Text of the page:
Vanilla content: your social media in short needs to be ‘magnetic’, in other words so powerful that you attract and retain visitors in their volumes. Simply posting ‘me too’ or trivial content or posts for example that that are lengthy and overly wordy, are straight up ‘boo-boos’ because people who have again taken the trouble to sign up to your page, have ‘entrusted’ you with their time and attention and expect to be entertained and engaged. So don’t bore .. inspire.

No OTB or Opportunity to Buy: so you’ve ‘inspired’ your visitors with your magnetic content, what next? Well most hotels fail to convert this to a sale as they’ve sorted the window dressing and stocked the store but forgot to staff the shop. By not thinking it through, it’s often the case that potential buyers are simply frustrated in their efforts to well, buy. Make it easy for them to give YOU their business. Remember, social media has ‘dumbed down’ daily living .. so you need to do likewise when it comes to booking a room say, at your hotel.

No follow-up: so you’ve had a successful event, a charity gig or a promotional offer, the worst you could do is not tell people about it. Not in a patronising, ‘overly-showey’ way but with a measured, informative, personalised tone. If people for example have entered into an online competition and someone has won, well tell people who’s won, post a picture of you handing them the prize-winning voucher .. Why? Because this makes your messaging all the more believable and will drive engagement further as let’s face it, there’s a lot – and I mean a lot – of ‘fake news’ out there so folks can be and are rightly cynical ..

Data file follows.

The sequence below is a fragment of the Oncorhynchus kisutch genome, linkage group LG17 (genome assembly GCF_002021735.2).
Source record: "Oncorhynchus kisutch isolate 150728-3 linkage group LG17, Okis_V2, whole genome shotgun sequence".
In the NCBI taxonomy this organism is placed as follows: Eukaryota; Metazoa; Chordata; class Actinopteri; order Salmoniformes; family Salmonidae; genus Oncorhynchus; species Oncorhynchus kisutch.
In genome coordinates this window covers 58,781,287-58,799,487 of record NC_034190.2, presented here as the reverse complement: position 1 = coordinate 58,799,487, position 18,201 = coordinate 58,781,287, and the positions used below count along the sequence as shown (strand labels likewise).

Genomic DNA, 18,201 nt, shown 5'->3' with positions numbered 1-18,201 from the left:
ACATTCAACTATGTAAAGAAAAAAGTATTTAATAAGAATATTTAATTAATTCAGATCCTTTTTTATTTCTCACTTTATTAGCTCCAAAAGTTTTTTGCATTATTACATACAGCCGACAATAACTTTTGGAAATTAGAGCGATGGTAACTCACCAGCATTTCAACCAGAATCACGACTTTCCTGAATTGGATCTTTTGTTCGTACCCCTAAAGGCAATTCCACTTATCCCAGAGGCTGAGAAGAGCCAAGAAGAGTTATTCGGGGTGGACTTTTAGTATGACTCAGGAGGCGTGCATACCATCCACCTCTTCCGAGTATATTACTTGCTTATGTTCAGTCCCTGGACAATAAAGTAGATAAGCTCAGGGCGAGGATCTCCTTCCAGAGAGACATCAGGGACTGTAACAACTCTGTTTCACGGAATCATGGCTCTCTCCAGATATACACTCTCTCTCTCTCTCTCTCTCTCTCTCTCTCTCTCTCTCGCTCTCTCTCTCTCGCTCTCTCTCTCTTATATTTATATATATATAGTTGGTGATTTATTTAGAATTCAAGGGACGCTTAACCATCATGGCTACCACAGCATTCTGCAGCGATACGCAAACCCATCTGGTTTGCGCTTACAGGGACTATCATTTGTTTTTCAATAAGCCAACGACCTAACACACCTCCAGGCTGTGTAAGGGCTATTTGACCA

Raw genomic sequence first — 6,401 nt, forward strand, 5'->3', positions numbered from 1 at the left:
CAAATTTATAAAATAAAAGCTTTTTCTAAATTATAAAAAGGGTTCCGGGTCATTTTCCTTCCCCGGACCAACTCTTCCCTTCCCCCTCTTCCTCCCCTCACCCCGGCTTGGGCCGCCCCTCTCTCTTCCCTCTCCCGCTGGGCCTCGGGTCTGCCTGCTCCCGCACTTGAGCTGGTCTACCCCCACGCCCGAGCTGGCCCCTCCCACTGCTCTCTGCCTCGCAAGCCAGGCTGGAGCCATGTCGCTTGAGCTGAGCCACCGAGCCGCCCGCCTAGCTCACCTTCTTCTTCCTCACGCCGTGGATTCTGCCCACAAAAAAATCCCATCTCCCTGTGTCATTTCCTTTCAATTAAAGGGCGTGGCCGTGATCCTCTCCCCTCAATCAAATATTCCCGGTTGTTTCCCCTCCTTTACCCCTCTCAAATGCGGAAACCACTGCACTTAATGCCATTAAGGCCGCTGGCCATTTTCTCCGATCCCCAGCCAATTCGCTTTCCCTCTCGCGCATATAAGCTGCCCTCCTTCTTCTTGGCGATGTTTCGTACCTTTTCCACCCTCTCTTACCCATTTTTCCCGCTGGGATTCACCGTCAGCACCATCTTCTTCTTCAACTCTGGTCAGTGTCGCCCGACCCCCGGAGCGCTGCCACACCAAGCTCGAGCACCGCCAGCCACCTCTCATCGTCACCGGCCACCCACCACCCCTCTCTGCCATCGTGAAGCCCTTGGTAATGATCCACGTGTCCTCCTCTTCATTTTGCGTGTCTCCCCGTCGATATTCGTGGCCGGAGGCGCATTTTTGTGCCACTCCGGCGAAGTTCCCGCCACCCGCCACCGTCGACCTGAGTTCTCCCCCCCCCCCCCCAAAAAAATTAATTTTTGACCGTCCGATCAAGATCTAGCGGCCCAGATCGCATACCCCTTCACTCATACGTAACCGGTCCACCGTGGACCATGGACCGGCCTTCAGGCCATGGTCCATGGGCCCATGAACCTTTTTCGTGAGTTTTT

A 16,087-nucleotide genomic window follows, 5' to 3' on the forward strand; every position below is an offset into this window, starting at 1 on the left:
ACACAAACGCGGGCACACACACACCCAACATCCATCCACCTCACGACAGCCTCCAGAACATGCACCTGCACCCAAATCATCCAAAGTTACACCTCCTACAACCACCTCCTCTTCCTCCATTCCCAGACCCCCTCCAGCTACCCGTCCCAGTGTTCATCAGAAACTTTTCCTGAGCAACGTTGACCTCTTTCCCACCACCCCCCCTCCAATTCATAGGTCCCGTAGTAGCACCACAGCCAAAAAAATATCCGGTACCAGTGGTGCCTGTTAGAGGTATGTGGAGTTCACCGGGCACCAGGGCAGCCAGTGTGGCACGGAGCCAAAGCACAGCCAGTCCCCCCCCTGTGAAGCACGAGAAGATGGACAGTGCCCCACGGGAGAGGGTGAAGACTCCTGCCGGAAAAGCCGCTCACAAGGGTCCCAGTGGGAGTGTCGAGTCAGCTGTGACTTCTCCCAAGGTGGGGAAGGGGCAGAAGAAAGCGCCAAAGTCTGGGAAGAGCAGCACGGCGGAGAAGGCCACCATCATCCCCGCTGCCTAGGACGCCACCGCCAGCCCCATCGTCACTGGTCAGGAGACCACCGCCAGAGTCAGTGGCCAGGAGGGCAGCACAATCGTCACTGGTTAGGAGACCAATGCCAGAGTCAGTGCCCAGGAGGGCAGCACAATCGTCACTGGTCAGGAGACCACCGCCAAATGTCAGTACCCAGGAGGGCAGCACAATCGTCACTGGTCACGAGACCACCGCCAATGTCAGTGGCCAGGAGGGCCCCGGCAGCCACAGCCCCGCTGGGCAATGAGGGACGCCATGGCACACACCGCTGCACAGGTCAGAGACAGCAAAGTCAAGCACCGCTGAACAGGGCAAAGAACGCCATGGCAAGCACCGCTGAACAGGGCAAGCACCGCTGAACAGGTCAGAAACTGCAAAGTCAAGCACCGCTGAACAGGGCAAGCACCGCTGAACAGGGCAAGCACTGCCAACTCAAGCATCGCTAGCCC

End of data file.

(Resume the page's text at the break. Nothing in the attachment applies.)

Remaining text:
The key thing here is that we – and I use the term ‘we’ as we are also consumers of social media, not just hoteliers – have an increasingly limited attention span and unless you can say what you have to say in 140 characters or less, you’re already on the back foot. Remember too that thanks to technology, consumers expect of the brands they choose to engage with, that they personalise this experience. No pressure then ..

Looking at the upside, the opportunity for hotels is immense.

As an industry, we’ve tended not to invest in technology which has meant that CRM within the industry has traditionally been clunky and frankly underwhelming. The emergence of social media however has created a free and effective platform now to engage directly and ‘one to one’ with your client base. Which is mind-blowing when you think about it.

Used properly and sensitively, social media will certainly help to transform your business. The opposite however is also true so thread carefully and enjoy the ride because we’re only just getting started.

About David Collins: David is Co-Founder and Director of Communications for the Great National Hotels and Resorts Group – one of Europe’s largest independent hotel services companies – which now includes specialist rooms revenue agency, Revanista. With over 30 years’ experience in results-driven marketing, David’s award-winning work has been instrumental in building some of the largest hospitality brands in the UK and Ireland.